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Pennsylvania attorney general criticizes Tioga Borough council president for hiring former Cleveland officer Timothy Loehmann

Loehmann fatally shot 12-year-old Tamir Rice in 2014. He was sworn in as Tioga's police officer earlier this week, but later withdrew.

HARRISBURG, Pa. — Editor's Note: The above video is from previous reporting on this story

National attention was thrust upon the tiny Pennsylvania town of Tioga Borough this week after the hiring of former Cleveland police officer Timothy Loehmann, who fatally shot 12-year-old Tamir Rice in 2014. 

Following demonstrations throughout the area, Loehmann subsequently withdrew his application on Thursday. However, the top law enforcement official in Pennsylvania is taking the Tioga Borough council president to task for not conducting a thorough background check on Loehmann.

According to Pennsylvania law, agencies must consult the police hiring database for records of past disciplinary action taken against any prospective candidate.

"Records show that this check was not performed when Tioga Borough hired Loehmann." Pennsylvania Attorney General Josh Shapiro wrote to Tioga Borough Council President Steve Hazlett in a letter released on Friday. "To be clear, failure to thoroughly check a potential hire’s background, including searching the database for any past disciplinary activities, is a violation of state law."

12-year-old Tamir Rice was fatally shot by Loehmann on November 22, 2014 after police received a call about a "guy with a pistol" outside of Cleveland's Cudell Recreation Center. Rice had been playing with a pellet gun and officers said that they did not know that he was a juvenile and that he was playing with a toy before he was fatally shot twice.

The caller, who was drinking a beer and waiting for a bus, told a 911 dispatcher that it was probably a juvenile and the gun might be "fake," though that information was never relayed to the officers.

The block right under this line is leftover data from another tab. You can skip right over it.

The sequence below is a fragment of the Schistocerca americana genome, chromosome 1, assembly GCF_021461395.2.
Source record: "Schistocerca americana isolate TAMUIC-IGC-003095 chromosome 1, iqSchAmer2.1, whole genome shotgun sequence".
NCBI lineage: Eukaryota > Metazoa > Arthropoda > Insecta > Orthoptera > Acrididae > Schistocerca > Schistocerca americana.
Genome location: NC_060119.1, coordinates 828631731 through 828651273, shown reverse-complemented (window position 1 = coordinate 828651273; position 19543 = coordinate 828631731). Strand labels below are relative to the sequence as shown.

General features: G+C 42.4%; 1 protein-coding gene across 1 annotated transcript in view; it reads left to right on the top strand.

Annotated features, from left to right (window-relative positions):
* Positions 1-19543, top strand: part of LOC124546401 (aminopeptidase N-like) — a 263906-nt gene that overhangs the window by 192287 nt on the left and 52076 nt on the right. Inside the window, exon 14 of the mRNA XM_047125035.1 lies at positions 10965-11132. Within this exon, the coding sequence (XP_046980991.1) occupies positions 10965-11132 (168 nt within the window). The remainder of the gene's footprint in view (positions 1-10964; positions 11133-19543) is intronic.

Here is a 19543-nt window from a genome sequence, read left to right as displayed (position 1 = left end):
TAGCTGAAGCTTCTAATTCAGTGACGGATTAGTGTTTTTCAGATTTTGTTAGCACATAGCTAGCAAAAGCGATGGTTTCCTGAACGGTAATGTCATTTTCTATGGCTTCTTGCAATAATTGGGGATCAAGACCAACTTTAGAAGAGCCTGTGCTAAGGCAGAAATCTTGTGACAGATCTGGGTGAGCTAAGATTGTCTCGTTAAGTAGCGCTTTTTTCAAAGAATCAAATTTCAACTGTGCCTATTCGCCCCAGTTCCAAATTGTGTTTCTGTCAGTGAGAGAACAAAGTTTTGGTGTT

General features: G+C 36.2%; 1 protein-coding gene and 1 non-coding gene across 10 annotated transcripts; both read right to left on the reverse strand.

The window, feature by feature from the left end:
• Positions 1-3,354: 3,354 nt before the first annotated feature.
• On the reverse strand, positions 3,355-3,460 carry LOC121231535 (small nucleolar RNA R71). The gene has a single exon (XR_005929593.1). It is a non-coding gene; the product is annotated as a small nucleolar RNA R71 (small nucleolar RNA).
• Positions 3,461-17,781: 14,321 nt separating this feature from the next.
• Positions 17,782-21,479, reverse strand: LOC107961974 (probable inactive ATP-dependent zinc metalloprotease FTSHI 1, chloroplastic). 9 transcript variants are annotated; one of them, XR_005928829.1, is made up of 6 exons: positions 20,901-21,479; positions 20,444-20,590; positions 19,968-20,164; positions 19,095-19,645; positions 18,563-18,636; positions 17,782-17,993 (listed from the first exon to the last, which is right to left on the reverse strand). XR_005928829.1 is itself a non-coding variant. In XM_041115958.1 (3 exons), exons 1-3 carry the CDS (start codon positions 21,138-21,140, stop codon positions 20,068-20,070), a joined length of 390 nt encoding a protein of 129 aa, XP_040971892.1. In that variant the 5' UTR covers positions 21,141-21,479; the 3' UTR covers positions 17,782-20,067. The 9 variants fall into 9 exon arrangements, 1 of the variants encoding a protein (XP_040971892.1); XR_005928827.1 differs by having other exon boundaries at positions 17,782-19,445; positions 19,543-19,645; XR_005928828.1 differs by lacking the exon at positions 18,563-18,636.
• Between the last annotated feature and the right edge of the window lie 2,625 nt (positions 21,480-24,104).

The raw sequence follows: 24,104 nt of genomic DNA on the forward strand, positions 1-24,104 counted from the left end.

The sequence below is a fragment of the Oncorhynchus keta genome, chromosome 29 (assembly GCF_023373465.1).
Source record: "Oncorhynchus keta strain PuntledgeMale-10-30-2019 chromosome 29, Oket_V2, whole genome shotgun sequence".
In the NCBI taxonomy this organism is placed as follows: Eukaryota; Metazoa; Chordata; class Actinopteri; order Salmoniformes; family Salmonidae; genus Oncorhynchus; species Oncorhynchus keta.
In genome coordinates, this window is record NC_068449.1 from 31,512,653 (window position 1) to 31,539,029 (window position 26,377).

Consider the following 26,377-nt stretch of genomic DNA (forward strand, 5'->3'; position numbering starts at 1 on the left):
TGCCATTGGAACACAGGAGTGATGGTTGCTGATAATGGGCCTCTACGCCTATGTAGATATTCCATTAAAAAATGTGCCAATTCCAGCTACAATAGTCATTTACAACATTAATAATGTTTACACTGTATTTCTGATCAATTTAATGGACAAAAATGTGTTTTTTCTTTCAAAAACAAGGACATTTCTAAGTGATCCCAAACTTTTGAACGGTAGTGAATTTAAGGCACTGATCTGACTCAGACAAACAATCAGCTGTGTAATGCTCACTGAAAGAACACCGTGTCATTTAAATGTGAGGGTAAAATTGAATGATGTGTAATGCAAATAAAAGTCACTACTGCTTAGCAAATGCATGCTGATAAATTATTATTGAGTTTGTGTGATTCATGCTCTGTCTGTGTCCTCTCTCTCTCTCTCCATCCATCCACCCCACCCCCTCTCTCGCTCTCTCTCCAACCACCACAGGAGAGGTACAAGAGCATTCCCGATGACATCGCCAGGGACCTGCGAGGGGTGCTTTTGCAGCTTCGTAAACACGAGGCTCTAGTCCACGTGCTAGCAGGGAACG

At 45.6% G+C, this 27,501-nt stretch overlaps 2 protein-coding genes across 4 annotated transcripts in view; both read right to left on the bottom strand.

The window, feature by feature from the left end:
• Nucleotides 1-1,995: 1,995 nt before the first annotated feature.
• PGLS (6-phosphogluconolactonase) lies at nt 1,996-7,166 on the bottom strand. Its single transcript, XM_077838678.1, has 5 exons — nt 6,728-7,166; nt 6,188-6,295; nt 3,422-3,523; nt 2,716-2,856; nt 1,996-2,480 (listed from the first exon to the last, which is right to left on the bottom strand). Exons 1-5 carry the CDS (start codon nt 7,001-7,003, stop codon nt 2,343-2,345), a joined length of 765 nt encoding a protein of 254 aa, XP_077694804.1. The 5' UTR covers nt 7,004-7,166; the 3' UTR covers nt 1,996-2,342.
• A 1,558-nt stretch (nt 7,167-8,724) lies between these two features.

In 2015, an Ohio grand jury declined to charge Loehmann. He was fired in 2016 after an investigation showed that he lied on his application to become a police officer. Loehmann attempted to join the Bellaire Police Department in 2018, but resigned just days after being hired. 

In 2021, an appeals court upheld Loehmann's firing and the Ohio Supreme Court later declined to take his appeal. No member of the Cleveland Division of Police was ever charged as a result of Rice's death.

"Your failure to run this required check erodes the public’s faith in your leadership and the public’s trust in the officer you ultimately select. The public deserves to have every confidence that the men and women serving in uniform have been rigorously vetted and have duly earned their positions," Shapiro added.

Shapiro is the Democratic nominee for Pennsylvania governor and will face off against GOP candidate Doug Mastriano this fall. 

You can read the entire letter from Attorney General Shapiro below:

The decision to hire Loehmann was also met with anger by the mother of Tamir Rice. "It’s really pathetic and sad that anybody would give this man a job," Samaria Rice told 3News earlier this week. "Timothy Loehmann should never have a job, nowhere across the country, after murdering my son."

Previous Reporting:

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